CHATTANOOGA, TN. (WDEF) --Chattanooga is starting to recover from Tuesday's surprise snow event.
But, the finger-pointing and soul-searching is just beginning.
With thousands of school kids turned-out of class at mid-day, and streets that quickly became impassable, the question is left hanging-how well did local leaders handle it?
Did somebody drop the ball?
When the snow began sticking to the ground Tuesday morning... Chattanooga and other local government agencies tried to adjust.
MAYOR ANDY BERKE, CHATTANOOGA "When we got the word at 8:30 that there was going to be a heavier snow we pulled everybody that we could find in."
The mayor claims de-icing started much earlier, but their full effort didn't launch until mid-morning.
That was about the same time that the city was approaching gridlock because of one significant change.
MAYOR BERKE "Unfortunately, when the schools let out at around 11, that really changed the scenario..and we had a real flooding of the roads."
The Chattanooga Public works department had the necessary salt and brine trucks ready, and the director said they were dispatched. But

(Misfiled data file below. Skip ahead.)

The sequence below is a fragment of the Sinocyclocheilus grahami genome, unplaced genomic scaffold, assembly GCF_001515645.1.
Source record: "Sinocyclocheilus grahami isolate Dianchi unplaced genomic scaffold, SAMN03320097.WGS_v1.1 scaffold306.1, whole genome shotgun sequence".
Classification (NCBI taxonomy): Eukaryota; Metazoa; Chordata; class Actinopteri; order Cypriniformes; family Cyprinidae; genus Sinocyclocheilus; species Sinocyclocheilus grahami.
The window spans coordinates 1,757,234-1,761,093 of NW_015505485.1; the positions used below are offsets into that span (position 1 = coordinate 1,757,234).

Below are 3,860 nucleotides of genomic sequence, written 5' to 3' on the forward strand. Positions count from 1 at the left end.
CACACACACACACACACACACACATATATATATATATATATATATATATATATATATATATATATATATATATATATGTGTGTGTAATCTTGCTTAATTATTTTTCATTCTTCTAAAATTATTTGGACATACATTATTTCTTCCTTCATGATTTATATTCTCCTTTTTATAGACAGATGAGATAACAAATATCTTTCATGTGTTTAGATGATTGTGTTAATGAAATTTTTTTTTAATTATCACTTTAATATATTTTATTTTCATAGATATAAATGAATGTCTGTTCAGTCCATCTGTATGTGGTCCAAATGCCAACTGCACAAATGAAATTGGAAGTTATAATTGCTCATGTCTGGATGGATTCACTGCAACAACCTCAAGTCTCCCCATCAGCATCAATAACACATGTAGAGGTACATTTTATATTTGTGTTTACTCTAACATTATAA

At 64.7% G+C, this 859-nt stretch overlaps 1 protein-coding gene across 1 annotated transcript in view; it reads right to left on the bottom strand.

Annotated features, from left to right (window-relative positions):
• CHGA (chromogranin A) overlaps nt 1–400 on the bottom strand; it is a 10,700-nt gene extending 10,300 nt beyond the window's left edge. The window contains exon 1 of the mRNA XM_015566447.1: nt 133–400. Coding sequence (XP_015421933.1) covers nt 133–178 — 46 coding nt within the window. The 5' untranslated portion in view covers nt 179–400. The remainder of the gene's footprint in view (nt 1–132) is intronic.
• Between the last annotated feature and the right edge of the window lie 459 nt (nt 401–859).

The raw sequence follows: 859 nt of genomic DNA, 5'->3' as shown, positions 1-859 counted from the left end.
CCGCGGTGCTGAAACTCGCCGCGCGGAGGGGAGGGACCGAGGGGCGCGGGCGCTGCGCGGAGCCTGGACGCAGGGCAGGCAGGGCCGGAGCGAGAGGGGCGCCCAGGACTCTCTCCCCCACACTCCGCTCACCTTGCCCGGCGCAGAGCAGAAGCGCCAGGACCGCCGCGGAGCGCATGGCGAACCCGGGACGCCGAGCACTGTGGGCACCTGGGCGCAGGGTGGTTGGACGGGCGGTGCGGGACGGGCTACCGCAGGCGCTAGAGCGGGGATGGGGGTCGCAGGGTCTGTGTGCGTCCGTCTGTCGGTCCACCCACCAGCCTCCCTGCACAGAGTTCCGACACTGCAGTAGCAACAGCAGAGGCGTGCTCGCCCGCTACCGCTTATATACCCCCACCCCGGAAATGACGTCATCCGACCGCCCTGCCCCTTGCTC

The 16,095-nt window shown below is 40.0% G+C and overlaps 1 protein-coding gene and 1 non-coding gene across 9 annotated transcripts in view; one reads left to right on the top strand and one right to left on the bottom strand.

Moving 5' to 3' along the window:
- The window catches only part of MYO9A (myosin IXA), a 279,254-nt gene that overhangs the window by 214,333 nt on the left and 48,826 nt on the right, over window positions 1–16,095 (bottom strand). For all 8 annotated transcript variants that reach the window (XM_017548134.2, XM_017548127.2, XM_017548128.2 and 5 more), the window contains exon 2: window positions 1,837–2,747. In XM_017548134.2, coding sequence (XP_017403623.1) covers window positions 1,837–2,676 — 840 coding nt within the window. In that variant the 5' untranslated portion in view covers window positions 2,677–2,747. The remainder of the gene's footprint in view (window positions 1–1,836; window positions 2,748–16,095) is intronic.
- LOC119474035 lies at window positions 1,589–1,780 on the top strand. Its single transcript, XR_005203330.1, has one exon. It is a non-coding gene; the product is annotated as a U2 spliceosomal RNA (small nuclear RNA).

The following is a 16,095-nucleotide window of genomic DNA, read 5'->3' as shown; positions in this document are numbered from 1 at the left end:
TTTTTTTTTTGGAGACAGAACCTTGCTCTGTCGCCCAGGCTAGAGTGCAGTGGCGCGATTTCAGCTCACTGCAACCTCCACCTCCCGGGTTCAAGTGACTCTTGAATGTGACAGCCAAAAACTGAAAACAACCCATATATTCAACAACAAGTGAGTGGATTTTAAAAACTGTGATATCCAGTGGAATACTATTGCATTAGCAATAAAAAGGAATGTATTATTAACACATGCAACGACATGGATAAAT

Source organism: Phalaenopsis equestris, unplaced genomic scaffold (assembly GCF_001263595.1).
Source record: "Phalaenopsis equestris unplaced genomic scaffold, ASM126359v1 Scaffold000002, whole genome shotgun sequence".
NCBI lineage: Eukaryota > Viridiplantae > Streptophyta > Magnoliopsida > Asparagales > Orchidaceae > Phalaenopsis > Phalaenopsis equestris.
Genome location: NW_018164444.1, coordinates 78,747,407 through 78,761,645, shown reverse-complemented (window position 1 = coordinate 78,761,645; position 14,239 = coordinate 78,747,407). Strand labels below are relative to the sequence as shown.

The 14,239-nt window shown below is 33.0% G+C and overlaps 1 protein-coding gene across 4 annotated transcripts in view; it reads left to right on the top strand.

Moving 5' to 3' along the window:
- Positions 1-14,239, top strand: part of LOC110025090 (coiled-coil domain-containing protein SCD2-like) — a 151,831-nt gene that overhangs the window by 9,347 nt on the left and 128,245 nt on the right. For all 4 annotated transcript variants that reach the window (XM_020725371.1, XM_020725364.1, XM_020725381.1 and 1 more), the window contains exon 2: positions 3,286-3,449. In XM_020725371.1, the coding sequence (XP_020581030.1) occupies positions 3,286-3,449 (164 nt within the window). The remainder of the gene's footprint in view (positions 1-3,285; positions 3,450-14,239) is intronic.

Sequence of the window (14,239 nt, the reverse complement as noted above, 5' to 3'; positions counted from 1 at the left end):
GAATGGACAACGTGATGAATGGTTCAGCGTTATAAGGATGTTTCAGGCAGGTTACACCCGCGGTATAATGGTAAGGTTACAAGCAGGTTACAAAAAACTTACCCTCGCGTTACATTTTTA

school traffic and wrecks made them late arriving at trouble spots.
LEE NORRIS, DIR. CHATTANOOGA PUBLIC WORKS "..started loading out new trucks, and refilling trucks we originally sent out..and they got caught in the gridlock..and there was nothing we could do."
One of the biggest traffic snarls was on Amnicola… but the city was counting on state crews to treat it… along with interstates and highways 27 and 153.
T-DOT claims the city is supposed to de-ice Amnicola.
LEE NORRIS "The ramps to Dupont Parkway had some frozen spots..had some accidents there backed up traffic."
Both Norris and the mayor stress their belief that the city's change-over to handle a more serious weather event, was done as quickly as possible.
Norris says it was a case of schools, offices and businesses all closing down.
LEE NORRIS "Even on a good day, if you had put all that traffic on Chattanooga streets at the same time, it would have still been a gridlock."
What did we learn?
MAYOR ANDY BERKE "Certainly, for us, from yesterday..is to try to seek some better coordination between the entities."
The Emergency Operations Center was opened about 4:30 Tuesday afternoon to deal with continuing problems around the area.
The city, the county, Hamilton county schools and other governmental agencies co-ordinated their activities for the rest of the day.